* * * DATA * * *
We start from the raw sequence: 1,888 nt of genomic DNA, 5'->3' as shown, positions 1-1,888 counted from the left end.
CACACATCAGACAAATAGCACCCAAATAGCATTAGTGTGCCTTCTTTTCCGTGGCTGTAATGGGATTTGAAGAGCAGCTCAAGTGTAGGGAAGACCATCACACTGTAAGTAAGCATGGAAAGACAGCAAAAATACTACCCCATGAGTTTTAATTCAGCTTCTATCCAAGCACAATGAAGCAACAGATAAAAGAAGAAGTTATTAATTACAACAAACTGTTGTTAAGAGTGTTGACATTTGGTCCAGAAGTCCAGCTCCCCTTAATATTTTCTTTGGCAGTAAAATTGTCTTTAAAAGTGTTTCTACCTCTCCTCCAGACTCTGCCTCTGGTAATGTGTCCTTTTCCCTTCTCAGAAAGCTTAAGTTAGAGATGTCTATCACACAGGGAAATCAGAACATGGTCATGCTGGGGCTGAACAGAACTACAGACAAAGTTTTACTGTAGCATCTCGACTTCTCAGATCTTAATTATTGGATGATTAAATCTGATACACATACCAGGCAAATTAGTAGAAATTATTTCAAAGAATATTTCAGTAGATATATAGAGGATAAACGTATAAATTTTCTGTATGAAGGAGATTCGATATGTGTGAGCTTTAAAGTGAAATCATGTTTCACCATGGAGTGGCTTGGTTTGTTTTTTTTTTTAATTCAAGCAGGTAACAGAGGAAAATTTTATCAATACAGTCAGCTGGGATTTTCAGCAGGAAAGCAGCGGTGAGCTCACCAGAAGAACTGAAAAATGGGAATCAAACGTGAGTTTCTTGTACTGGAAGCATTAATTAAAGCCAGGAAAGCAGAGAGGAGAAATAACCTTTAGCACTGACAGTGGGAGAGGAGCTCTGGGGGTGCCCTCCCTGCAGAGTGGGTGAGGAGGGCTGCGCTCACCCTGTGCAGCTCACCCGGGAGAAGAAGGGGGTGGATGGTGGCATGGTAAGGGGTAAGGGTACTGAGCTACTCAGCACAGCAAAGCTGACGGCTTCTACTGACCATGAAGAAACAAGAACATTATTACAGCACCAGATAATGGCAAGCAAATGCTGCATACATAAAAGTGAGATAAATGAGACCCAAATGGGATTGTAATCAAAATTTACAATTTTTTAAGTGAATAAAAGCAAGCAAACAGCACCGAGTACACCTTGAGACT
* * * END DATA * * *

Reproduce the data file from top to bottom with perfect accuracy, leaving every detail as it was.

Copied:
We start from the raw sequence: 1,888 nt of genomic DNA, 5'->3' as shown, positions 1-1,888 counted from the left end.
CACACATCAGACAAATAGCACCCAAATAGCATTAGTGTGCCTTCTTTTCCGTGGCTGTAATGGGATTTGAAGAGCAGCTCAAGTGTAGGGAAGACCATCACACTGTAAGTAAGCATGGAAAGACAGCAAAAATACTACCCCATGAGTTTTAATTCAGCTTCTATCCAAGCACAATGAAGCAACAGATAAAAGAAGAAGTTATTAATTACAACAAACTGTTGTTAAGAGTGTTGACATTTGGTCCAGAAGTCCAGCTCCCCTTAATATTTTCTTTGGCAGTAAAATTGTCTTTAAAAGTGTTTCTACCTCTCCTCCAGACTCTGCCTCTGGTAATGTGTCCTTTTCCCTTCTCAGAAAGCTTAAGTTAGAGATGTCTATCACACAGGGAAATCAGAACATGGTCATGCTGGGGCTGAACAGAACTACAGACAAAGTTTTACTGTAGCATCTCGACTTCTCAGATCTTAATTATTGGATGATTAAATCTGATACACATACCAGGCAAATTAGTAGAAATTATTTCAAAGAATATTTCAGTAGATATATAGAGGATAAACGTATAAATTTTCTGTATGAAGGAGATTCGATATGTGTGAGCTTTAAAGTGAAATCATGTTTCACCATGGAGTGGCTTGGTTTGTTTTTTTTTTTAATTCAAGCAGGTAACAGAGGAAAATTTTATCAATACAGTCAGCTGGGATTTTCAGCAGGAAAGCAGCGGTGAGCTCACCAGAAGAACTGAAAAATGGGAATCAAACGTGAGTTTCTTGTACTGGAAGCATTAATTAAAGCCAGGAAAGCAGAGAGGAGAAATAACCTTTAGCACTGACAGTGGGAGAGGAGCTCTGGGGGTGCCCTCCCTGCAGAGTGGGTGAGGAGGGCTGCGCTCACCCTGTGCAGCTCACCCGGGAGAAGAAGGGGGTGGATGGTGGCATGGTAAGGGGTAAGGGTACTGAGCTACTCAGCACAGCAAAGCTGACGGCTTCTACTGACCATGAAGAAACAAGAACATTATTACAGCACCAGATAATGGCAAGCAAATGCTGCATACATAAAAGTGAGATAAATGAGACCCAAATGGGATTGTAATCAAAATTTACAATTTTTTAAGTGAATAAAAGCAAGCAAACAGCACCGAGTACACCTTGAGACT